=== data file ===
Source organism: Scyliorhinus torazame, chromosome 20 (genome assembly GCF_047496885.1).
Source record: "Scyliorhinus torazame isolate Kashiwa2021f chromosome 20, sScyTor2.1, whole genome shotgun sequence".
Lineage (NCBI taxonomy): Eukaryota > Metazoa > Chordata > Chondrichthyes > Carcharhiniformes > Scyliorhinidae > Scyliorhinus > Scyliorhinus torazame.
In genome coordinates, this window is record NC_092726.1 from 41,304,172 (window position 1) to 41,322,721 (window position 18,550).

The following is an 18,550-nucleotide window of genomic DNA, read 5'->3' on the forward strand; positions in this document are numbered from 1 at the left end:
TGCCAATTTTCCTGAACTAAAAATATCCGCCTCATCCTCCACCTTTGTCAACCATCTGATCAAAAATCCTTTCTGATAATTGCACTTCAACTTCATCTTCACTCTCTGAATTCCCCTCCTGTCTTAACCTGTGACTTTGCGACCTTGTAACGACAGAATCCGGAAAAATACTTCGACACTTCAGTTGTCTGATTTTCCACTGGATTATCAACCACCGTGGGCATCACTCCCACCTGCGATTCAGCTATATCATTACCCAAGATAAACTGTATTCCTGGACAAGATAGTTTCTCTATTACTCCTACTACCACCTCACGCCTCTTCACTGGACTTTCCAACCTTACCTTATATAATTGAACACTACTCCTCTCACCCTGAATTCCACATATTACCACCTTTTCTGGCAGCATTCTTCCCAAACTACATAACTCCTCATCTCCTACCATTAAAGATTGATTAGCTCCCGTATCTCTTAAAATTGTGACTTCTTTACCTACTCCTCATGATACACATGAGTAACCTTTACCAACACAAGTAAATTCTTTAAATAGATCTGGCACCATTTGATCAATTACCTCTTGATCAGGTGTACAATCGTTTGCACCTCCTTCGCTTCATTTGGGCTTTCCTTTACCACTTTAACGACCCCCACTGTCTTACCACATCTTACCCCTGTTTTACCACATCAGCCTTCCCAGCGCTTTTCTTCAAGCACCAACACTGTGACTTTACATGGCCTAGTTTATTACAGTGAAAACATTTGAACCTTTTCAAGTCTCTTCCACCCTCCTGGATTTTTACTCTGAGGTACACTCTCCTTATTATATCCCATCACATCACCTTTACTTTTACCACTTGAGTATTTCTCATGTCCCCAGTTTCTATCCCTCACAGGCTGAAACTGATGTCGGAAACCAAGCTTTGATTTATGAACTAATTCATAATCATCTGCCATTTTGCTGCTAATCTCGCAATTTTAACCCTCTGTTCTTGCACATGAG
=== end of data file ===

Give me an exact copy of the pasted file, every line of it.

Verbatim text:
Source organism: Scyliorhinus torazame, chromosome 20 (genome assembly GCF_047496885.1).
Source record: "Scyliorhinus torazame isolate Kashiwa2021f chromosome 20, sScyTor2.1, whole genome shotgun sequence".
Lineage (NCBI taxonomy): Eukaryota > Metazoa > Chordata > Chondrichthyes > Carcharhiniformes > Scyliorhinidae > Scyliorhinus > Scyliorhinus torazame.
In genome coordinates, this window is record NC_092726.1 from 41,304,172 (window position 1) to 41,322,721 (window position 18,550).

The following is an 18,550-nucleotide window of genomic DNA, read 5'->3' on the forward strand; positions in this document are numbered from 1 at the left end:
TGCCAATTTTCCTGAACTAAAAATATCCGCCTCATCCTCCACCTTTGTCAACCATCTGATCAAAAATCCTTTCTGATAATTGCACTTCAACTTCATCTTCACTCTCTGAATTCCCCTCCTGTCTTAACCTGTGACTTTGCGACCTTGTAACGACAGAATCCGGAAAAATACTTCGACACTTCAGTTGTCTGATTTTCCACTGGATTATCAACCACCGTGGGCATCACTCCCACCTGCGATTCAGCTATATCATTACCCAAGATAAACTGTATTCCTGGACAAGATAGTTTCTCTATTACTCCTACTACCACCTCACGCCTCTTCACTGGACTTTCCAACCTTACCTTATATAATTGAACACTACTCCTCTCACCCTGAATTCCACATATTACCACCTTTTCTGGCAGCATTCTTCCCAAACTACATAACTCCTCATCTCCTACCATTAAAGATTGATTAGCTCCCGTATCTCTTAAAATTGTGACTTCTTTACCTACTCCTCATGATACACATGAGTAACCTTTACCAACACAAGTAAATTCTTTAAATAGATCTGGCACCATTTGATCAATTACCTCTTGATCAGGTGTACAATCGTTTGCACCTCCTTCGCTTCATTTGGGCTTTCCTTTACCACTTTAACGACCCCCACTGTCTTACCACATCTTACCCCTGTTTTACCACATCAGCCTTCCCAGCGCTTTTCTTCAAGCACCAACACTGTGACTTTACATGGCCTAGTTTATTACAGTGAAAACATTTGAACCTTTTCAAGTCTCTTCCACCCTCCTGGATTTTTACTCTGAGGTACACTCTCCTTATTATATCCCATCACATCACCTTTACTTTTACCACTTGAGTATTTCTCATGTCCCCAGTTTCTATCCCTCACAGGCTGAAACTGATGTCGGAAACCAAGCTTTGATTTATGAACTAATTCATAATCATCTGCCATTTTGCTGCTAATCTCGCAATTTTAACCCTCTGTTCTTGCACATGAG